0014-827X/01/$ - see front matter 2001 E ´ ditions scientifiques et me´dicales Elsevier SAS PII: S 0 0 1 4 - 8 2 7 X ( 0 1 ) 0 1 0 4 7 - 3 L. Battinelli et al. / Il Farmaco 56 (2001) 345 – 348 were collected and a suspension of 10 – 15 nauplii (100ml) was placed into each well of a 48-well microplate Standard microorganisms or clinically isolated strains (Kartell, Milan, Italy) containing 900 ml of extract in were used. They were: Gram-positive bacteria (Staphy- artificial sea water; control wells containing artificial sea lococcus aureus two strains, Streptococcus pyogenes water were also prepared. After 24 h of incubation the ATCC 12345, Streptococcus sanguis CDC SS 910, dead nauplii were counted using a Zeiss binocular Bacillus subtilis ATCC 6633, Enterococcus faecalis, Lis- microscope (10 × ), then 200 ml of methanol were added teria monocytogenes ATCC 19111), Gram-negative bac- to each well and 60 min later the total number of nauplii were counted. Epilobium extracts were assayed pneumoniae ATCC 10031, Pseudomonas aeruginosa starting from the concentration of 325 mg/ml; higher ATCC 7853, Shigella flexneri CDC 9767 IAL 1517 and concentrations were not tested because some extracts, Salmonella enteritidis IAL 1132), yeasts (Candida albi- and particularly E. rosmarinifolium, after incubation cans two strains, Candida glabrata two strains and produced a precipitate that hindered the count. Podo- Candida krusei ) and fungi (Microsporum canis, Mi- phyllotoxin, dissolved in artificial sea water, was used crosporum gypseum two strains, Tricophyton rubrum as reference substance. The cytotoxicity, expressed as and Tricophyton mentagrophytes four strains.
with 95% confidence limits, was calculated with the test of Lichtfield and Wilcoxon [7].
The antimicrobial activity was evaluated by deter- 3. Results
mining the minimum inhibitory concentration (MIC)and the minimum cytocidal concentration (MCC). The The Epilobium extracts tested showed antimicrobial MIC values (minimum concentration that inhibits the activity with a different spectrum of action (Table 1).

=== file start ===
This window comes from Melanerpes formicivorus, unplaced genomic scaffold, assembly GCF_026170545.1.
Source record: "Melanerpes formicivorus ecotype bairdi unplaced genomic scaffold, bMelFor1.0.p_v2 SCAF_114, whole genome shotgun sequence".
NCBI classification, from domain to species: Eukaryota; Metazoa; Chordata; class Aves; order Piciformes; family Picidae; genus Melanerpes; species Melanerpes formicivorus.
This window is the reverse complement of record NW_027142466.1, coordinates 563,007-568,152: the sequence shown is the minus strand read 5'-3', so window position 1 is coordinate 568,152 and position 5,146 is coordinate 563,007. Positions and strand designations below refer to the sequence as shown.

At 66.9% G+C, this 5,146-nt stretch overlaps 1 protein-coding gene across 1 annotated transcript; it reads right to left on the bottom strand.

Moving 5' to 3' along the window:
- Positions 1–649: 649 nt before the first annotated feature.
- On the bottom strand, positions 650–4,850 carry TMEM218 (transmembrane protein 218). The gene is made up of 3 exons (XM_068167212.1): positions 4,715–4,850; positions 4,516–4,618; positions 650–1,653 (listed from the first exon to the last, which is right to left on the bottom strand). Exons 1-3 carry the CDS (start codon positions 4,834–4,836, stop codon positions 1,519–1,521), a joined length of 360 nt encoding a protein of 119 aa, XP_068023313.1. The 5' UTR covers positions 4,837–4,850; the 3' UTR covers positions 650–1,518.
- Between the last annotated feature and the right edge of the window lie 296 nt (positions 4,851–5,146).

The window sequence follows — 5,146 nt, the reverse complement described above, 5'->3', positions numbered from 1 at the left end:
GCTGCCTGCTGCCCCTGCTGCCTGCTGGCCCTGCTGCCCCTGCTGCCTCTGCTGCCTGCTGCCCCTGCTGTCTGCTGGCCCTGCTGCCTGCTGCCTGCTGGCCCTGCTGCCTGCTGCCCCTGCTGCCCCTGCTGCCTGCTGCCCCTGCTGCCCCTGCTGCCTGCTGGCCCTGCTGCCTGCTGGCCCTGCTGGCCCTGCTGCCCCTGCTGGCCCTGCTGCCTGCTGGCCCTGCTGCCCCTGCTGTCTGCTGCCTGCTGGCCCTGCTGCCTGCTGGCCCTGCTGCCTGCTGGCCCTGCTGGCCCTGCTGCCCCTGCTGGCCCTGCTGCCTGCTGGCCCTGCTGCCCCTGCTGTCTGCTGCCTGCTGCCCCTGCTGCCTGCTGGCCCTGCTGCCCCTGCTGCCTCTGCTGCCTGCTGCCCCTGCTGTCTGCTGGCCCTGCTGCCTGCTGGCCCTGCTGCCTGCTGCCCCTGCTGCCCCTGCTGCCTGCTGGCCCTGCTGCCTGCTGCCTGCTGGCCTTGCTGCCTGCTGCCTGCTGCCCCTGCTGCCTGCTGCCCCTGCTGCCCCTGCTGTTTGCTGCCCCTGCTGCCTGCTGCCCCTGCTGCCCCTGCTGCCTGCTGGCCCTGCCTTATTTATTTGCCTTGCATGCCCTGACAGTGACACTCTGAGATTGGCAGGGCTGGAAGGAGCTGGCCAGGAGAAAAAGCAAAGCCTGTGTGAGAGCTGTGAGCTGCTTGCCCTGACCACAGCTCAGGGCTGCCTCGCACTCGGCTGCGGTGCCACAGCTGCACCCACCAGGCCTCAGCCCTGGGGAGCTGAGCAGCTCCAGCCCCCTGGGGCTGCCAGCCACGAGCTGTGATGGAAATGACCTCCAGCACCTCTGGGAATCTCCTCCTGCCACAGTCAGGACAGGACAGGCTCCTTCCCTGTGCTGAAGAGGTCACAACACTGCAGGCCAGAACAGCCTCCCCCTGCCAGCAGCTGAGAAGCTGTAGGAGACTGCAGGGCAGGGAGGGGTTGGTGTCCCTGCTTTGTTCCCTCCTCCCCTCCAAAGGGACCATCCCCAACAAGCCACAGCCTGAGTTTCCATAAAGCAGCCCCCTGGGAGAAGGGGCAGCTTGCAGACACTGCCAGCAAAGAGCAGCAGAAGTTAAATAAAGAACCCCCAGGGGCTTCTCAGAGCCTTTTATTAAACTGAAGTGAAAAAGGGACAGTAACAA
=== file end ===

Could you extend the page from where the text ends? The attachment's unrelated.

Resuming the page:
inoculum growth) of Epilobium extracts against bacteria All the extracts inhibited the growth of Gram-positive and yeasts was determined on 96-well culture plates by and Gram-negative bacteria with MIC values between a microdilution method using Mueller – Hinton broth 81 and 650 mg/ml; the action was mostly bactericidal.
(Becton – Dickinson, Milan, Italy). The experiments on Only E. rosmarinifolium and E. angustifolium were ac- dermatophytes were carried out in tubes using Tryp- tive against yeasts; their MIC values were between 162 tone Soya broth (Oxoid, Unipath S.p.A., Milan, Italy) and 325 mg/ml. Finally, all the Epilobium extracts inhib- plus 5% Peptone (Sigma, Milan, Italy). Eight two-fold ited the growth of the fungi, generally between 81 and dilutions of the extracts were carried out starting from 650 mg/ml; E. hirsutum and E. angustifolium, instead, the concentration of 650 mg/ml (about 2% of ethanol).
showed MIC values very low, corresponding to 10 All preparations were sterilized with a 0.22-mm filter.
mg/ml, against Microsporum canis. The action was al- The wells were inoculated with a microorganism sus- pension at a density of 105 cells/ml. The plates were In Artemia salina test none of the Epilobium extracts incubated at 37°C for 24 h (bacteria) or 48 h (yeasts).
showed cytotoxicity at 325 mg/ml, the maximal concen- The inoculum concentration of dermatophytes was ap- proximately 4 × 104 spores/ml and the tubes were incu- used as reference substance, was 9.5 mg/ml (C.L. 6.4– bated for two weeks. After incubation the plates or tubes were observed in order to determine the MICs.